One specific focus will be musical instruments, bearing in mind that so many musical instruments now viewed as 'Chinese' were originally imported from abroad, or did eventually travel elsewhere – to Asia, to the West, including to the shores of Portugal and beyond. 

 

During the Lisbon CHIME meeting, the Macau Cultural and Scientific Centre will proudly present an exhibition of Chinese and Asian musical instruments from its own collection as well as from other collections present in Portugal. 

 

Another subtheme explored in this conference will be the musico-cultural relations between Portugal and wider Asia, more specifically with China. Last but not least, we remain, as in every year's meeting, a platform for presentations about on-going research in Chinese music

 

Submission of abstracts 

The Programme Committee for the Lisbon Meeting consists of Enio de Souza (CCCM), Frank Kouwenhoven (CHIME), François Picard (Université Paris-Sorbonne), Helen Rees (UCLA) and Shao Ling (Universidade de Aveiro). Abstracts of around 300 words are invited for individual posters or for twenty-minute presentations on the conference theme. (Please indicate specifically if you are not willing to offer your presentation as a poster, and can only present it as a spoken 20-minute lecture).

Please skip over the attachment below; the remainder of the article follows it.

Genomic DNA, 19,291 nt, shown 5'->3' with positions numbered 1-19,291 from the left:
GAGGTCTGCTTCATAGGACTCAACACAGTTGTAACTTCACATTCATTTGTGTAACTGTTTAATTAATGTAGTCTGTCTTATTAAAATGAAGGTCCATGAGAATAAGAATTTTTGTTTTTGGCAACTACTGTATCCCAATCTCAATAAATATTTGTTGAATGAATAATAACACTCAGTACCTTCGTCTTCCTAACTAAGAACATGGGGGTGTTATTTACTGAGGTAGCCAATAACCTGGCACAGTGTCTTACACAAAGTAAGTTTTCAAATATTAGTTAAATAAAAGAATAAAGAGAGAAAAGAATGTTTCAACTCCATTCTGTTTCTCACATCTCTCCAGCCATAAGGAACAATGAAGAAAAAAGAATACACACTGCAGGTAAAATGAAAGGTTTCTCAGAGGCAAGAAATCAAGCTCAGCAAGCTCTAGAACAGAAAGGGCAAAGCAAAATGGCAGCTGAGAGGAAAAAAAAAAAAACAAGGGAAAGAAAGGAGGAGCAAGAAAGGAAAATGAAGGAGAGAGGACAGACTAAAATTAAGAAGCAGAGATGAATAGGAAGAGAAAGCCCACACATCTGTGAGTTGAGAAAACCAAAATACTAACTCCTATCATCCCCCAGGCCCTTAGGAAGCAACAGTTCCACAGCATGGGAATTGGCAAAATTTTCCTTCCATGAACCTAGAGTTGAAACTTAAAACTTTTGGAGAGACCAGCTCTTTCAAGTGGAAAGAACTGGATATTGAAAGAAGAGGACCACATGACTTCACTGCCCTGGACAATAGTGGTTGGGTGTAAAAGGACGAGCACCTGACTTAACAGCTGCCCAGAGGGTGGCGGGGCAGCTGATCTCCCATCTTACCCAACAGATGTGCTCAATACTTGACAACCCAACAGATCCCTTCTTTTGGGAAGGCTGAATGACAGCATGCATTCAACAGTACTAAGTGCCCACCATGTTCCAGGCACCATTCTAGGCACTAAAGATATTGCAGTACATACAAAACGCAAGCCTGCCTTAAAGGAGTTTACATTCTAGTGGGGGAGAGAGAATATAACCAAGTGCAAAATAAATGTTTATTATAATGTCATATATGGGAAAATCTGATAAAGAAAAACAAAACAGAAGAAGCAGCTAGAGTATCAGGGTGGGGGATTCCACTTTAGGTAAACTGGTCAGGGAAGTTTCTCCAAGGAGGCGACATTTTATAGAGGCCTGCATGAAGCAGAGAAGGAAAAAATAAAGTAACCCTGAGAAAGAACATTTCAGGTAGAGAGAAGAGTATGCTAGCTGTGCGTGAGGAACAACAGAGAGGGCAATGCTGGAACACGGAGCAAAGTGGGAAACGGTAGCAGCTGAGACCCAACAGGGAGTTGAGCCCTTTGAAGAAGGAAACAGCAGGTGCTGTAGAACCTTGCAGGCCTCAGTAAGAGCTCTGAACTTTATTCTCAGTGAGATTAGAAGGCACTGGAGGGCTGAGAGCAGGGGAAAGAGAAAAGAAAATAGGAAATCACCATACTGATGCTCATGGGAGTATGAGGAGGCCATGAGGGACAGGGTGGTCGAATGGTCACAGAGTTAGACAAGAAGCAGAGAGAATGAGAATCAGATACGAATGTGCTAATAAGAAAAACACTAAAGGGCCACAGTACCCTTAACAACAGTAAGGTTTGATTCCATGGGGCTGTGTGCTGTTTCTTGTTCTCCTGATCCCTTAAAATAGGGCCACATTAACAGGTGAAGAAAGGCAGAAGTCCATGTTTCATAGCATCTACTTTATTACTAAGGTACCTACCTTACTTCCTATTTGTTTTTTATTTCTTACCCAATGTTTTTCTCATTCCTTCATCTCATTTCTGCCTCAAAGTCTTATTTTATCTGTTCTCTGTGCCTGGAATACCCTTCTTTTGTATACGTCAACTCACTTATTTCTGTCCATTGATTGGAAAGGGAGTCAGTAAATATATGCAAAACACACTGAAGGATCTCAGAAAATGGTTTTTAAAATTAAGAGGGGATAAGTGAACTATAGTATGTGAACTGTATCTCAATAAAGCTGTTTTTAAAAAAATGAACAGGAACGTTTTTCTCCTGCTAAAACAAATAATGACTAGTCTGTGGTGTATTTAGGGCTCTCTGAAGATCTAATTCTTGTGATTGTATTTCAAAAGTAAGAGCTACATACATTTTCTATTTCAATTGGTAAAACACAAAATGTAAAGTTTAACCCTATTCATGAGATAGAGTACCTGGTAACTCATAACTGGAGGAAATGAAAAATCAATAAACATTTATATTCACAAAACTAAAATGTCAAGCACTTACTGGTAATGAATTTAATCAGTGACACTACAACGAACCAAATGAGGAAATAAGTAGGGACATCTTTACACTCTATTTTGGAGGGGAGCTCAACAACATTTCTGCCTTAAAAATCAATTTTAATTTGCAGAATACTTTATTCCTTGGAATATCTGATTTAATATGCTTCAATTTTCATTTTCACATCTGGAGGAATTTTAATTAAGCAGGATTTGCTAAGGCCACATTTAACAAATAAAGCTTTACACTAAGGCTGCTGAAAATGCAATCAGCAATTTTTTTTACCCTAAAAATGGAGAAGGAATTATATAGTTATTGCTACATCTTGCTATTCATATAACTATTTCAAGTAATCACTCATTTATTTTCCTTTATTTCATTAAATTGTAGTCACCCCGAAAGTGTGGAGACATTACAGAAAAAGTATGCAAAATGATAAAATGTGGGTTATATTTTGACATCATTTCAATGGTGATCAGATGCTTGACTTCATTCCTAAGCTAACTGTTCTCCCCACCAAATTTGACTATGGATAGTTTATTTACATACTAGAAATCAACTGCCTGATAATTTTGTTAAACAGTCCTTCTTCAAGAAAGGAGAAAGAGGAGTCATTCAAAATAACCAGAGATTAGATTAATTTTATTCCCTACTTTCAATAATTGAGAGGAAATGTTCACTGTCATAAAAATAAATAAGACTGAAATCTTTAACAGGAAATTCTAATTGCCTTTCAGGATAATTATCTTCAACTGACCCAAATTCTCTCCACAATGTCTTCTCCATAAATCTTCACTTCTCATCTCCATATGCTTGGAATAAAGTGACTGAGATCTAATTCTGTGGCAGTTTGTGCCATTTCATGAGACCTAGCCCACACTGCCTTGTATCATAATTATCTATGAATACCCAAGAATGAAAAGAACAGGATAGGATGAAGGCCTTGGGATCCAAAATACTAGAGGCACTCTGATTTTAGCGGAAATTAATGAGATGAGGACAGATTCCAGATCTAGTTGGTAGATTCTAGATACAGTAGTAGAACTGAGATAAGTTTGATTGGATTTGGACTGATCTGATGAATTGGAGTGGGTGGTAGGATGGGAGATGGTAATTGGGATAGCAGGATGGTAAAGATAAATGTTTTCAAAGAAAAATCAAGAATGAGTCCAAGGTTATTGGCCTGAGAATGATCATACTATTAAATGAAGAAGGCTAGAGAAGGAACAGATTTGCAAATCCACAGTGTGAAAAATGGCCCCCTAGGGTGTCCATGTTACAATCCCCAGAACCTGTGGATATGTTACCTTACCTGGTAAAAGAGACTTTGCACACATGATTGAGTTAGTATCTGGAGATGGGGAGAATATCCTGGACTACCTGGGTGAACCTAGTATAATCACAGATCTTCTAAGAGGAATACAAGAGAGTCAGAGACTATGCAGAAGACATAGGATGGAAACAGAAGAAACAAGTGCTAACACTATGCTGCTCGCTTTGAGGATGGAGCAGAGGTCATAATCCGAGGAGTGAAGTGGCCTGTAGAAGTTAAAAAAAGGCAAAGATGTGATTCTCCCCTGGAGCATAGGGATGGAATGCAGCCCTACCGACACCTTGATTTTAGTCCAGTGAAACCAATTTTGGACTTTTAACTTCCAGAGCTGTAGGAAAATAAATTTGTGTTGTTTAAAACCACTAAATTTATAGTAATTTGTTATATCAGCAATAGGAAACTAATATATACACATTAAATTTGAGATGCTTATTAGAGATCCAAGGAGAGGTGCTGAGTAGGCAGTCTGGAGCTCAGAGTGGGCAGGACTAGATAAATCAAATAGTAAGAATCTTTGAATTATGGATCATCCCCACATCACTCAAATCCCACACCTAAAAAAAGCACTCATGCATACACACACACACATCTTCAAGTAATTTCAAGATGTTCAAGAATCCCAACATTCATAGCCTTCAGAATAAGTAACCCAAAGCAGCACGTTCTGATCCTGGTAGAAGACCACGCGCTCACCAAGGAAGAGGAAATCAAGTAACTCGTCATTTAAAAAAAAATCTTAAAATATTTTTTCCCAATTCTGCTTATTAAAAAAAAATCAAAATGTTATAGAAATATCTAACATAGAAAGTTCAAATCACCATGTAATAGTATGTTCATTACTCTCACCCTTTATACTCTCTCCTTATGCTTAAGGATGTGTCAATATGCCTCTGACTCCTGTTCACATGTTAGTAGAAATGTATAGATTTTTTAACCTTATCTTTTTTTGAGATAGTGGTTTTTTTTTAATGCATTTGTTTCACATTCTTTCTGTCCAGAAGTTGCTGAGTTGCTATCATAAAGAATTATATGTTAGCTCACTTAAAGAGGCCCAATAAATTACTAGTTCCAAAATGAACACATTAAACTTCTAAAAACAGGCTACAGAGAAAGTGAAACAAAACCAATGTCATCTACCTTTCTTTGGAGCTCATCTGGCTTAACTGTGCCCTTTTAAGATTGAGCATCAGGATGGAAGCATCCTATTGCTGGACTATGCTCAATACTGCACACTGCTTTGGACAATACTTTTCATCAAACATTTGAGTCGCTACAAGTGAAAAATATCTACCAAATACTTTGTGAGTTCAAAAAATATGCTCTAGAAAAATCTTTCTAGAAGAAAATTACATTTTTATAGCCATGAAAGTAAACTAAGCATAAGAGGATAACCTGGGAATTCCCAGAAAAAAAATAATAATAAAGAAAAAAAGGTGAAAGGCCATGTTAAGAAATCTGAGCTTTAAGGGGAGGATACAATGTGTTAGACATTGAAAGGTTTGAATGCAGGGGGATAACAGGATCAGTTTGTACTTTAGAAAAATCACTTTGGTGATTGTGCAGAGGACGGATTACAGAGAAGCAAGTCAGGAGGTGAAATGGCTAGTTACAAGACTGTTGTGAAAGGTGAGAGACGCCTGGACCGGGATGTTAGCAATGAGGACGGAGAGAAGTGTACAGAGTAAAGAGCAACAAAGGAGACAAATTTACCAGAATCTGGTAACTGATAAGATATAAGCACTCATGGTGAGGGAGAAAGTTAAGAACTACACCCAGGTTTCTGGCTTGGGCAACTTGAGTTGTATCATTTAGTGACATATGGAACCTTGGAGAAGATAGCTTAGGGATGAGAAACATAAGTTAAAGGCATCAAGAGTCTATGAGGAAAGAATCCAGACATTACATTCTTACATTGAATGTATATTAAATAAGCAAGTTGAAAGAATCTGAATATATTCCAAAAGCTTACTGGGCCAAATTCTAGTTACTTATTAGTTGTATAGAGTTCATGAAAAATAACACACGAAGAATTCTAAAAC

Proposers may also submit panel sessions of a maximum of 120 minutes (including discussion). In this case, an abstract of around 300 words should detail the focus of the panel as a whole, with abstracts of 100-200 words for each contribution. The deadline for submission of abstracts is 31 October, 2017. Notification of acceptance or rejection will take place by 31 January, 2018. An early acceptance policy will be implemented for those in need of conference confirmation for grant or visa applications. 

 

All abstracts should be forwarded to the Programme Committee of the 21st Chime meeting, c/o Frank Kouwenhoven, Email: chime@wxs.nl